Challenges to Adjudication and Investigation
Edited by Fausto Pocar, Marco Pedrazzi and Micaela Frulli
Chapter 17: The relevance of international humanitarian law in national case law on terrorism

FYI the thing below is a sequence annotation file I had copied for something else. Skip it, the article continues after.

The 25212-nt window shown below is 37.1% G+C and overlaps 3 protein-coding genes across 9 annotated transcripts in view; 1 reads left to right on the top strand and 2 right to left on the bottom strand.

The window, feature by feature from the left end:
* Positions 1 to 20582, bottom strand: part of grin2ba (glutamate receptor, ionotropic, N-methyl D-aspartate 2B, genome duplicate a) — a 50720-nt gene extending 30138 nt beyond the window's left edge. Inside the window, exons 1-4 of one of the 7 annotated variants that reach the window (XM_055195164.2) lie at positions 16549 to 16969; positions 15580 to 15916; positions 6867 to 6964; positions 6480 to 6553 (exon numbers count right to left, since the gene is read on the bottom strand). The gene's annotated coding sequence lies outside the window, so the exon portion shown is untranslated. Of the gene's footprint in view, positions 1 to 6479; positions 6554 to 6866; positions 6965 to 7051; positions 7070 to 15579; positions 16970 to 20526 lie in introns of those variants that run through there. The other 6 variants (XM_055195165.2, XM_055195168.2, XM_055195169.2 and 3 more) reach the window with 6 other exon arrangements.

Acts of terrorism committed during an armed conflict are prosecutable as war crimes under national and international law. The International Committee of the Red Cross (ICRC) considers that in armed conflicts there is no legal significance in describing deliberate acts of violence against civilians or civilian objects ‘as terrorist because such acts would already constitute war crimes’. In light of international humanitarian law (IHL) several international criminal tribunals have tried to elaborate the elements of the crimes of ‘terror against the civilian population’ and ‘acts of terrorism’ as war crimes. According to some international tribunals terror is a war crime under customary international law giving rise to individual criminal responsibility. The jurisprudence of the International Criminal Tribunal for the former Yugoslavia (ICTY), the International Criminal Tribunal for Rwanda (ICTR) and the Special Court for Sierra Leone (SCSL) refers mainly to terrorist acts committed in armed conflicts and draws the basis for such crimes from IHL.
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